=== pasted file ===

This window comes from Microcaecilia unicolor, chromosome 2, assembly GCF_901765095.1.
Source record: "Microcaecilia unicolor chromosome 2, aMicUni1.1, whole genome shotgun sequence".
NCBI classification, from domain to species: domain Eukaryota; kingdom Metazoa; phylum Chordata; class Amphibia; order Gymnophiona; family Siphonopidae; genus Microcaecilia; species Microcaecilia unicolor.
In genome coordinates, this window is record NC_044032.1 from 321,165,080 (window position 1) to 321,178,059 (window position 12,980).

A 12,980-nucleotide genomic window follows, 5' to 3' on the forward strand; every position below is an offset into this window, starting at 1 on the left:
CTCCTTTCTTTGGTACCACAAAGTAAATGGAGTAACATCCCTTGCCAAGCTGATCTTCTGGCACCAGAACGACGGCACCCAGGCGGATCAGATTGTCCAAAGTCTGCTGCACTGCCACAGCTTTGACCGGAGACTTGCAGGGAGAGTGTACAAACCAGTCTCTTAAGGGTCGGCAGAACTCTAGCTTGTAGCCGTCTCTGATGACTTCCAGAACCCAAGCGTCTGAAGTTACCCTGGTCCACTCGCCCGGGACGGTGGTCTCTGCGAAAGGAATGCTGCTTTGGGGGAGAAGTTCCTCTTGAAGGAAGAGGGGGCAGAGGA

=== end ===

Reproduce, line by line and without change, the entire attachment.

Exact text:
This window comes from Microcaecilia unicolor, chromosome 2, assembly GCF_901765095.1.
Source record: "Microcaecilia unicolor chromosome 2, aMicUni1.1, whole genome shotgun sequence".
NCBI classification, from domain to species: domain Eukaryota; kingdom Metazoa; phylum Chordata; class Amphibia; order Gymnophiona; family Siphonopidae; genus Microcaecilia; species Microcaecilia unicolor.
In genome coordinates, this window is record NC_044032.1 from 321,165,080 (window position 1) to 321,178,059 (window position 12,980).

A 12,980-nucleotide genomic window follows, 5' to 3' on the forward strand; every position below is an offset into this window, starting at 1 on the left:
CTCCTTTCTTTGGTACCACAAAGTAAATGGAGTAACATCCCTTGCCAAGCTGATCTTCTGGCACCAGAACGACGGCACCCAGGCGGATCAGATTGTCCAAAGTCTGCTGCACTGCCACAGCTTTGACCGGAGACTTGCAGGGAGAGTGTACAAACCAGTCTCTTAAGGGTCGGCAGAACTCTAGCTTGTAGCCGTCTCTGATGACTTCCAGAACCCAAGCGTCTGAAGTTACCCTGGTCCACTCGCCCGGGACGGTGGTCTCTGCGAAAGGAATGCTGCTTTGGGGGAGAAGTTCCTCTTGAAGGAAGAGGGGGCAGAGGA